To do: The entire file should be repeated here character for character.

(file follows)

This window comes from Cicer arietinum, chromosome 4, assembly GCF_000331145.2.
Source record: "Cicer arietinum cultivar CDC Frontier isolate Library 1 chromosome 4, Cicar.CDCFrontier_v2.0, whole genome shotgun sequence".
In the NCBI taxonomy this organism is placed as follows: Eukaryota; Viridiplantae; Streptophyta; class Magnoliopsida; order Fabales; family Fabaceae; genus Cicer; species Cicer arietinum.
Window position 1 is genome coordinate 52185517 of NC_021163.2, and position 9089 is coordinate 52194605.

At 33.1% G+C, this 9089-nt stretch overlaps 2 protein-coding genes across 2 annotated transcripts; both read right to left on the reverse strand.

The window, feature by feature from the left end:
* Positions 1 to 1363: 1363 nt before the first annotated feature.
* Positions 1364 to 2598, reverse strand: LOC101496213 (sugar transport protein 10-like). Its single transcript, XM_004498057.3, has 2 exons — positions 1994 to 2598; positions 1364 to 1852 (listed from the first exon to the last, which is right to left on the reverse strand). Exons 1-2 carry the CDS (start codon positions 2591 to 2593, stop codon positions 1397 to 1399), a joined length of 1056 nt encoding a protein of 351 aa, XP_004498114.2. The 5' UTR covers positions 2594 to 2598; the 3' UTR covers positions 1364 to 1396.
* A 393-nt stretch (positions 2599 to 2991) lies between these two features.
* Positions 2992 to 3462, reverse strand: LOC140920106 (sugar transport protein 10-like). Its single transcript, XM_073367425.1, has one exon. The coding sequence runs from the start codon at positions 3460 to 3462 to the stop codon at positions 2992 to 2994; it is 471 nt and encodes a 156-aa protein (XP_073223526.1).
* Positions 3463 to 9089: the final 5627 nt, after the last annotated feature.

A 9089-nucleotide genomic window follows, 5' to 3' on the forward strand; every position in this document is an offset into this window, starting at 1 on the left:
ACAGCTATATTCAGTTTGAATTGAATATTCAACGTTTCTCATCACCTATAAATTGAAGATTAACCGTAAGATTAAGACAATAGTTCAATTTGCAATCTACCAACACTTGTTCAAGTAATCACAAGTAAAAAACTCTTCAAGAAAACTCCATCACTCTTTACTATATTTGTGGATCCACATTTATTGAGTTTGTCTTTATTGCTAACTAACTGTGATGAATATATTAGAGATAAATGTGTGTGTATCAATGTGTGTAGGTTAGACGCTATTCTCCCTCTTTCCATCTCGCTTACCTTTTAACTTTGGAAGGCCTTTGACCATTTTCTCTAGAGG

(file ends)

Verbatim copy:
This window comes from Cicer arietinum, chromosome 4, assembly GCF_000331145.2.
Source record: "Cicer arietinum cultivar CDC Frontier isolate Library 1 chromosome 4, Cicar.CDCFrontier_v2.0, whole genome shotgun sequence".
In the NCBI taxonomy this organism is placed as follows: Eukaryota; Viridiplantae; Streptophyta; class Magnoliopsida; order Fabales; family Fabaceae; genus Cicer; species Cicer arietinum.
Window position 1 is genome coordinate 52185517 of NC_021163.2, and position 9089 is coordinate 52194605.

At 33.1% G+C, this 9089-nt stretch overlaps 2 protein-coding genes across 2 annotated transcripts; both read right to left on the reverse strand.

The window, feature by feature from the left end:
* Positions 1 to 1363: 1363 nt before the first annotated feature.
* Positions 1364 to 2598, reverse strand: LOC101496213 (sugar transport protein 10-like). Its single transcript, XM_004498057.3, has 2 exons — positions 1994 to 2598; positions 1364 to 1852 (listed from the first exon to the last, which is right to left on the reverse strand). Exons 1-2 carry the CDS (start codon positions 2591 to 2593, stop codon positions 1397 to 1399), a joined length of 1056 nt encoding a protein of 351 aa, XP_004498114.2. The 5' UTR covers positions 2594 to 2598; the 3' UTR covers positions 1364 to 1396.
* A 393-nt stretch (positions 2599 to 2991) lies between these two features.
* Positions 2992 to 3462, reverse strand: LOC140920106 (sugar transport protein 10-like). Its single transcript, XM_073367425.1, has one exon. The coding sequence runs from the start codon at positions 3460 to 3462 to the stop codon at positions 2992 to 2994; it is 471 nt and encodes a 156-aa protein (XP_073223526.1).
* Positions 3463 to 9089: the final 5627 nt, after the last annotated feature.

A 9089-nucleotide genomic window follows, 5' to 3' on the forward strand; every position in this document is an offset into this window, starting at 1 on the left:
ACAGCTATATTCAGTTTGAATTGAATATTCAACGTTTCTCATCACCTATAAATTGAAGATTAACCGTAAGATTAAGACAATAGTTCAATTTGCAATCTACCAACACTTGTTCAAGTAATCACAAGTAAAAAACTCTTCAAGAAAACTCCATCACTCTTTACTATATTTGTGGATCCACATTTATTGAGTTTGTCTTTATTGCTAACTAACTGTGATGAATATATTAGAGATAAATGTGTGTGTATCAATGTGTGTAGGTTAGACGCTATTCTCCCTCTTTCCATCTCGCTTACCTTTTAACTTTGGAAGGCCTTTGACCATTTTCTCTAGAGG